Annapolis Institute Overview


McInnis draws curious crowd

by Phil Burgess, Unabridged from the Rocky Mountain News, February 21, 1995

ASPEN — It was a bright, sunny day with 60 inches of new powder on the surrounding ski slopes. Yet, despite ideal skiing conditions, both residents and tourists — some dressed for business and others for skiing — crowded into The Little Nell hotel at the base of Aspen Mountain to eat a Mexican buffet lunch and listen to the local congressman. Rep. Scott McInnis was in Aspen last week to give a progress report on the 104th Congress to what he called his “customers” — and his customers were eager to hear what he had to say. Even the tourists, including two at my table — one from Chicago, the other from Los Angeles — were curious to get a first-hand account of the new things happening in Washington. The second-term congressman, who represents Colorado’s largest district, did not disappoint his constituents, only some of whom were fellow Republicans and not all of them his supporters. But they were all there to listen. McInnis, now a member of the influential Ways and Means Committee, itemized Republican victories as the new House GOP majority approaches the halfway point of its first 100 days.

The scorecard was impressive. With more than 50 days remaining, House Republicans already have delivered on more than half of the promises contained in their Contract With America — including successful votes on the balanced budget amendment, line-item veto and legislation that requires Congress to obey the employment laws it applies to the private

McInnis also gave a report card on the new House speaker. Newt Gingrich, he said, is a quick study, knows how to cut his losses, and has the full confidence of his troops. Gingrich, McInnis said, is shifting the debate from Democrat-Republican and left-right to past-future.

The congressman told his audience much that they wanted to hear — and some things they didn’t. Example: He said he would find it “very hard” to vote for continued federal subsidies for the National Endowment for the Arts, National Public Radio and the Corporation for Public Broadcasting. Elite boards assembled by the NEA, said McInnis, had sponsored art projects repugnant to mainstream values. If so-called “artists” want to desecrate religious symbols they should do so on their own nickel, not with taxpayers money, he said.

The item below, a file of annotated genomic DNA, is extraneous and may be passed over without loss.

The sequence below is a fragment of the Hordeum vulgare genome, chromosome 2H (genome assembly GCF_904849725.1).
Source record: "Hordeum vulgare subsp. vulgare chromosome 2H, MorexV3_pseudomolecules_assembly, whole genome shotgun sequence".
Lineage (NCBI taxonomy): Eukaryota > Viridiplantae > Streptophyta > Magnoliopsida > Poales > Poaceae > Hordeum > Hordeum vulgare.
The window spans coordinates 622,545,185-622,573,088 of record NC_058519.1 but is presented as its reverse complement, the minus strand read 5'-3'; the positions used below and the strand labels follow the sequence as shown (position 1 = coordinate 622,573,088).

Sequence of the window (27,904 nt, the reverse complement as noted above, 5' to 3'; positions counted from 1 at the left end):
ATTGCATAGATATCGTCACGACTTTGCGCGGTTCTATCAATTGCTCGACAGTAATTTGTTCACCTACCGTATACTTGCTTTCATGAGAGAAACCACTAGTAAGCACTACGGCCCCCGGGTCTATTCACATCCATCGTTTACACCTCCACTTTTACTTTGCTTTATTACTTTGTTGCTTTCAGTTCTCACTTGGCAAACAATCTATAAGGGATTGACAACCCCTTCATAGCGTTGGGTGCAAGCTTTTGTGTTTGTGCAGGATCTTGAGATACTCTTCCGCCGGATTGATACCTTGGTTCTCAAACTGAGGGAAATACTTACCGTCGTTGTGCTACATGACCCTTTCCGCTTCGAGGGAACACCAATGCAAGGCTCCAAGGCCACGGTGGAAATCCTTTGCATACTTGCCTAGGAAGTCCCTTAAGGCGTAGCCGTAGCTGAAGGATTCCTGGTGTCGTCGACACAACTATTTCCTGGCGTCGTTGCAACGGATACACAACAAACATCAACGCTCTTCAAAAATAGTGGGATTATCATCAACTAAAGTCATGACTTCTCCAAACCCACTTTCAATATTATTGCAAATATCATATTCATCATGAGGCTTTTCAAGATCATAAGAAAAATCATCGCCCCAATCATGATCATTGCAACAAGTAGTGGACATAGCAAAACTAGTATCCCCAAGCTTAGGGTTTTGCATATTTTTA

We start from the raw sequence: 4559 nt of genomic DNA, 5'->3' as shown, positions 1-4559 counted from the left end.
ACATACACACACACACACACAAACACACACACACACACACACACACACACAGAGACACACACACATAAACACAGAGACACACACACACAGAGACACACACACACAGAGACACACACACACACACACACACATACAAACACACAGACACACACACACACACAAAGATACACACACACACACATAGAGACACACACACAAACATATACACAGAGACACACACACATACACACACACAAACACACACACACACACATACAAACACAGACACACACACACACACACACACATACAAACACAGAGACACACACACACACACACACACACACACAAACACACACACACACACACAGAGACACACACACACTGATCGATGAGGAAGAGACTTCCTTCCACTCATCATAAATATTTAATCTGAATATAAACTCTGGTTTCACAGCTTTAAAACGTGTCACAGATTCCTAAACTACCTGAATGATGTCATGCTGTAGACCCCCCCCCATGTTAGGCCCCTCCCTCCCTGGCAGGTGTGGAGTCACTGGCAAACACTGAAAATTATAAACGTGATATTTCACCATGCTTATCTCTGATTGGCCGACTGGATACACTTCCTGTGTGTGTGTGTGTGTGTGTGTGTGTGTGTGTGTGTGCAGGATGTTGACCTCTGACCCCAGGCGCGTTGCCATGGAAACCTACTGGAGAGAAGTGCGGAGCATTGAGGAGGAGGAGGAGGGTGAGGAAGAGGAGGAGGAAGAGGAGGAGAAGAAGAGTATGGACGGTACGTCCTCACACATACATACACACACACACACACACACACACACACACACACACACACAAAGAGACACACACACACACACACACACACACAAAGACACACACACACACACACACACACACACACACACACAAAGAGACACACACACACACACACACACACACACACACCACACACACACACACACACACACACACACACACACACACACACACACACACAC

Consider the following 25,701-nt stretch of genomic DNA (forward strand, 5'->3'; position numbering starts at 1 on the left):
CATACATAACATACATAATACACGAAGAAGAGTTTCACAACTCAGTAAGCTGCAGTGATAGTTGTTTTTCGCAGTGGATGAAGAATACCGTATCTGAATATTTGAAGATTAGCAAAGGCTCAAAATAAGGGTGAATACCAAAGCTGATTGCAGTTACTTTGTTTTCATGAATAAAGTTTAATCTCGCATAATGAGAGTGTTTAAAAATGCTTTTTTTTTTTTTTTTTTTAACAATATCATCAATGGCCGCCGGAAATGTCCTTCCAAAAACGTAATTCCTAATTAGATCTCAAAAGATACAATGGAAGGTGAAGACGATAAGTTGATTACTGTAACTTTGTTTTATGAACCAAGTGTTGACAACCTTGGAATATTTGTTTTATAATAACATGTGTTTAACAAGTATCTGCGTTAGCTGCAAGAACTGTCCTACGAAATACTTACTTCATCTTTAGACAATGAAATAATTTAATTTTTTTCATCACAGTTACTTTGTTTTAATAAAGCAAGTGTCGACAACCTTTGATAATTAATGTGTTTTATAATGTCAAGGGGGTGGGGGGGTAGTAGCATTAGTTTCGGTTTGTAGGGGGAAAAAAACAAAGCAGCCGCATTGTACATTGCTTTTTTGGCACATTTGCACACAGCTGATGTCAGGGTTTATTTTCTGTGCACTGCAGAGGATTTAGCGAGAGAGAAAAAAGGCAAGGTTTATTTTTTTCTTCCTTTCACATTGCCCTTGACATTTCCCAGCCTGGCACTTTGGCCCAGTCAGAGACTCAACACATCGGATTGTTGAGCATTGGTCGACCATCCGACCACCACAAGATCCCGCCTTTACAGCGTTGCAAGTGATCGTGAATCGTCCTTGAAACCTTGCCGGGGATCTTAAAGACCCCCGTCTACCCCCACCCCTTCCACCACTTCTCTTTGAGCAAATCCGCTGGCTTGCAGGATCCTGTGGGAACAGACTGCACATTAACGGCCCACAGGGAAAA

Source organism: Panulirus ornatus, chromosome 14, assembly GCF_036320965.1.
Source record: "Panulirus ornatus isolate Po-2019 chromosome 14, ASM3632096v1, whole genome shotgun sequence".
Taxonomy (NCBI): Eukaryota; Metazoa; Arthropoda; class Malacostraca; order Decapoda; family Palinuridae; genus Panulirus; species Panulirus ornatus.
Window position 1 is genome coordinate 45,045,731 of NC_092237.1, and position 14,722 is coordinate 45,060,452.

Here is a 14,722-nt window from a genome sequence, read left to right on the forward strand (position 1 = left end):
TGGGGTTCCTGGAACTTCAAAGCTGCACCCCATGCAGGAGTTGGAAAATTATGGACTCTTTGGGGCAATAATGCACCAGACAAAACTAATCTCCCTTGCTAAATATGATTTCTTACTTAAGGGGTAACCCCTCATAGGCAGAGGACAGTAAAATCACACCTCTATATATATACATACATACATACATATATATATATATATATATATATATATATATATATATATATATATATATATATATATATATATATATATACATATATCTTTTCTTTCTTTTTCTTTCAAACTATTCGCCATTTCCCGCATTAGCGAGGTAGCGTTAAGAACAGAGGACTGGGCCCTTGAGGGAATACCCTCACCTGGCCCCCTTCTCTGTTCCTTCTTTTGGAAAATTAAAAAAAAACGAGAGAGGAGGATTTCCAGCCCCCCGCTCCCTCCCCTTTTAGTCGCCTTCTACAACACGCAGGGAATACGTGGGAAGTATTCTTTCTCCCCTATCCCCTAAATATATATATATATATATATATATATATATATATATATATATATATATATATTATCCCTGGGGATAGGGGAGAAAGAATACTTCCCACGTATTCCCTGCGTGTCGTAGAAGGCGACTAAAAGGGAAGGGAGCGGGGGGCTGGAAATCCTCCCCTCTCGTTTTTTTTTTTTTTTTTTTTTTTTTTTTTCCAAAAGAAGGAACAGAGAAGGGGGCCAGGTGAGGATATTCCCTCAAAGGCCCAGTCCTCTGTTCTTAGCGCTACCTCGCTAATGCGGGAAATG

The public broadcasting services, he pointed out, had been very successful, but they had badly mismanaged the use of taxpayers money. Examples: Shows like Barney and Friends and Sesame Street earn millions of dollars, but only a fraction has been recovered by public managers to reinvest in public programming.

McInnis also talked politics. When asked if he would be running for the Senate in 1996 when Colorado’s senior senator Hank Brown retires, McInnis said he was seriously considering it. Reminding his audience that polls showed him to be the frontrunner, McInnis said his decision for 1996 now depended primarily on family considerations.

I’ve been to many of these kinds of meetings over the years. But not since the first year of John F. Kennedy’s presidency or Ronald Reagan’s first term have I sensed such a genuine interest in what is going on in Washington. Change is in the air. Some people are excited. Others are apprehensive. Everyone is curious. Important things are happening.

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